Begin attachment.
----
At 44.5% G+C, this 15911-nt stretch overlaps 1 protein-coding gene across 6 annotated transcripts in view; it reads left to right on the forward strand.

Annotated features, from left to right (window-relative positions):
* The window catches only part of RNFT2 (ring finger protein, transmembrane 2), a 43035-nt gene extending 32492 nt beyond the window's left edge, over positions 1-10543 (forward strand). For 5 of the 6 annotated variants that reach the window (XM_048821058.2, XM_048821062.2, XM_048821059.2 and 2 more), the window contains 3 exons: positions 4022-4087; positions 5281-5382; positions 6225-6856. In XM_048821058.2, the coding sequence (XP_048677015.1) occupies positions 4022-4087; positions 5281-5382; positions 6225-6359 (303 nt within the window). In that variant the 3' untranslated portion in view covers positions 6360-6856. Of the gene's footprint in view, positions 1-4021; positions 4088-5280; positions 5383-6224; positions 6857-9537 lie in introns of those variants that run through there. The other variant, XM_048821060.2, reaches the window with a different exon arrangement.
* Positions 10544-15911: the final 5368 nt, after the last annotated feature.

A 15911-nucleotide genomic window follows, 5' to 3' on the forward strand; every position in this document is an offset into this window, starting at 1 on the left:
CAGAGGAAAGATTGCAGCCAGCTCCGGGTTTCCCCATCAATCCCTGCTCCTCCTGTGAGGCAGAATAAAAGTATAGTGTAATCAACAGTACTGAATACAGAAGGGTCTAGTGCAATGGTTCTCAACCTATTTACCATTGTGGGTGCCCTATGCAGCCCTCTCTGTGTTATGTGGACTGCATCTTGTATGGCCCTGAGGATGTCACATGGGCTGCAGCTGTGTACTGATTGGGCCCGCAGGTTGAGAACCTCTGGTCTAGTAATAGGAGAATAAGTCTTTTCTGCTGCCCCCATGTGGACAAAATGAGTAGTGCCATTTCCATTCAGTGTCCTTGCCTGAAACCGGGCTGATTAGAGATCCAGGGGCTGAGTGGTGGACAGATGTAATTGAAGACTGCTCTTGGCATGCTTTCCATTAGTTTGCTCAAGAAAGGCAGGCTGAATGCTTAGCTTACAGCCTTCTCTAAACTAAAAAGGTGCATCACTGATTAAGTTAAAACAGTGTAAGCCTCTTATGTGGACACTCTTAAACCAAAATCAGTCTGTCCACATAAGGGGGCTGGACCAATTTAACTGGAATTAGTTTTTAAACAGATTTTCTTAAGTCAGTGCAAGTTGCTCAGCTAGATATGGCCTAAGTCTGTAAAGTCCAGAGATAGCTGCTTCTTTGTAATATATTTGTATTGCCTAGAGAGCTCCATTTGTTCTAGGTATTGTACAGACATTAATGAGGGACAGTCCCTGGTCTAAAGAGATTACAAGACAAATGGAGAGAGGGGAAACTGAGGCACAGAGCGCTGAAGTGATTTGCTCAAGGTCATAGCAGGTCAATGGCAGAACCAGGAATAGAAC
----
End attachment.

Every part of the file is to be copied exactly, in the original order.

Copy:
At 44.5% G+C, this 15911-nt stretch overlaps 1 protein-coding gene across 6 annotated transcripts in view; it reads left to right on the forward strand.

Annotated features, from left to right (window-relative positions):
* The window catches only part of RNFT2 (ring finger protein, transmembrane 2), a 43035-nt gene extending 32492 nt beyond the window's left edge, over positions 1-10543 (forward strand). For 5 of the 6 annotated variants that reach the window (XM_048821058.2, XM_048821062.2, XM_048821059.2 and 2 more), the window contains 3 exons: positions 4022-4087; positions 5281-5382; positions 6225-6856. In XM_048821058.2, the coding sequence (XP_048677015.1) occupies positions 4022-4087; positions 5281-5382; positions 6225-6359 (303 nt within the window). In that variant the 3' untranslated portion in view covers positions 6360-6856. Of the gene's footprint in view, positions 1-4021; positions 4088-5280; positions 5383-6224; positions 6857-9537 lie in introns of those variants that run through there. The other variant, XM_048821060.2, reaches the window with a different exon arrangement.
* Positions 10544-15911: the final 5368 nt, after the last annotated feature.

A 15911-nucleotide genomic window follows, 5' to 3' on the forward strand; every position in this document is an offset into this window, starting at 1 on the left:
CAGAGGAAAGATTGCAGCCAGCTCCGGGTTTCCCCATCAATCCCTGCTCCTCCTGTGAGGCAGAATAAAAGTATAGTGTAATCAACAGTACTGAATACAGAAGGGTCTAGTGCAATGGTTCTCAACCTATTTACCATTGTGGGTGCCCTATGCAGCCCTCTCTGTGTTATGTGGACTGCATCTTGTATGGCCCTGAGGATGTCACATGGGCTGCAGCTGTGTACTGATTGGGCCCGCAGGTTGAGAACCTCTGGTCTAGTAATAGGAGAATAAGTCTTTTCTGCTGCCCCCATGTGGACAAAATGAGTAGTGCCATTTCCATTCAGTGTCCTTGCCTGAAACCGGGCTGATTAGAGATCCAGGGGCTGAGTGGTGGACAGATGTAATTGAAGACTGCTCTTGGCATGCTTTCCATTAGTTTGCTCAAGAAAGGCAGGCTGAATGCTTAGCTTACAGCCTTCTCTAAACTAAAAAGGTGCATCACTGATTAAGTTAAAACAGTGTAAGCCTCTTATGTGGACACTCTTAAACCAAAATCAGTCTGTCCACATAAGGGGGCTGGACCAATTTAACTGGAATTAGTTTTTAAACAGATTTTCTTAAGTCAGTGCAAGTTGCTCAGCTAGATATGGCCTAAGTCTGTAAAGTCCAGAGATAGCTGCTTCTTTGTAATATATTTGTATTGCCTAGAGAGCTCCATTTGTTCTAGGTATTGTACAGACATTAATGAGGGACAGTCCCTGGTCTAAAGAGATTACAAGACAAATGGAGAGAGGGGAAACTGAGGCACAGAGCGCTGAAGTGATTTGCTCAAGGTCATAGCAGGTCAATGGCAGAACCAGGAATAGAAC